In truth, my plans for revenge only really came to pass a year after Joseph left to train as a City Guard. Father had been so proud to pay the entrance fee to have him taught at the local military academy by real knights and men-at-arms…the fact that he was gone made my goals that much easier to reach. You see, Joseph had become quite the honor-bound lad, and was fairly perceptive as well. At times I was sure he was looking right through my façade of pleasantness and into what was beneath, but when you’re planning revenge on a scale as large as mine was, a little paranoia is a healthy thing. Anyhow, I digress…with Joseph gone, I was left to my own devices and I came up with a plan that I’m still proud of to this day. My existence had always left an uneasy sort of tension hanging in the air between Father and Meredith…she never truly believed his story about his first love who had died while birthing me, but she could never really come out and say anything either because that would expose the fact that she was deceiving her self as much as she was being deceived. I, for one, was not about to bring the lie to the light of day. It was far too convenient a reason for her to not be outright malicious to me. Besides, it proved to be a pivotal point in my plans.
The night it all came to fruition, I inked a letter to Father as though I was Meredith, smothered her in her sleep with a rag doused in a noxious brew I’d nicked from a traveling snake-oil seller’s caravan that rendered her entirely unconscious, then tied a noose about her neck and hung her from the rafters. I then coated my belly in pig’s blood and stabbed through a heart I’d taken from the shop that I’d placed under my shirt, lay slumped in the corner and awaited Father’s return from the Pub. When he’d come home, he had burst into the house ranting about the coming of some terrible plague. He looked about for a time, confused by the lack of response until he entered his chambers. His concerns had been dashed away at the sight of Meredith’s limp, swinging form. I’d lain deathly still, waiting for him to find the letter, which he had a moment later. Eyes scanning it, he’d peered over at where I was momentarily, approached with trembling legs, knelt down beside me and pulled the knife from the heart concealed under my shirt. Sobbing, he’d laid back in the bed he and Meredith had shared for so many years, then ran the cutting edge of the blade he’d pulled from me up from one elbow to his wrist, then the other. I had sat motionless for a number of minutes until I was fairly certain that he would be conscious, but too weakened to do much about it. I had then risen up, noting the look of exhausted surprise on his face that soon gave way to dawning horror. With a smile, I’d said, “Father, this is the price you pay for the path you set me upon. I’ll be seeing Joseph soon.” As I mentioned dear Joseph’s name, his eyes widened and he reached out for me, flinging droplets of his blood across the linen sheets. “Ivan…not…” was all he’d managed to say before collapsing back into the bed and lapsing into unconsciousness, then death.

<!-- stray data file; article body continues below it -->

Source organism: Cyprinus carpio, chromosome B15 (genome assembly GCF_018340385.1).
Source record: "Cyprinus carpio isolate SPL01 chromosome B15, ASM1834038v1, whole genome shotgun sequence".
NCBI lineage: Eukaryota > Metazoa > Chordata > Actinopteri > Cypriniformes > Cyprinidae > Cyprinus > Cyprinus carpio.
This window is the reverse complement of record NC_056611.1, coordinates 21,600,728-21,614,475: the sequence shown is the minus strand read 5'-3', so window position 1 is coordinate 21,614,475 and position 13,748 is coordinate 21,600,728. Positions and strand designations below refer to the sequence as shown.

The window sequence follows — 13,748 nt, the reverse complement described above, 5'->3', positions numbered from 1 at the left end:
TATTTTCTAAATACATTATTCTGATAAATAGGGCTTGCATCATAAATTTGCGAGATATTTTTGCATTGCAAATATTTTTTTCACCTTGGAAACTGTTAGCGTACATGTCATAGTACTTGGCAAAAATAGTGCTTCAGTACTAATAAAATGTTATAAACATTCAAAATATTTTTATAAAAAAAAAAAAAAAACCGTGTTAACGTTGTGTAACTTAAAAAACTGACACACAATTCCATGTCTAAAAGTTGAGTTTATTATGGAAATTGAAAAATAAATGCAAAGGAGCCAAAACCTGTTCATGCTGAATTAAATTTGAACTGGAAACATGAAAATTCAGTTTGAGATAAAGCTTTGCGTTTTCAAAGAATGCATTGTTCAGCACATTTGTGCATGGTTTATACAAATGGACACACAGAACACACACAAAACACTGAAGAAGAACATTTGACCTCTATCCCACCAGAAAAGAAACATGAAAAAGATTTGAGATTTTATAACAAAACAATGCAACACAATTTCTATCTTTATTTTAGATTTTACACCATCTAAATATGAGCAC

Their deaths never really got investigated because the plague billowed through our town only days after I executed my plan. In the chaos that followed, nobody was terribly concerned with two more corpses for the pile, especially since these ones weren’t rising anew. The plague took me not long after it blew through the city, and by the machinations of the Dark Lady, I rose some time after. I dropped the name ‘Ivan’ and took on the name ‘Pusrot’, which I felt was more fitting to one in my state. In that time, I was spared destruction at the hands of a party of the Alliance who’d raided Sepulcher by a Tauren named Benek, who admired my ability to remain composed under severe duress and invited me to join up with the Broken Horn Warband.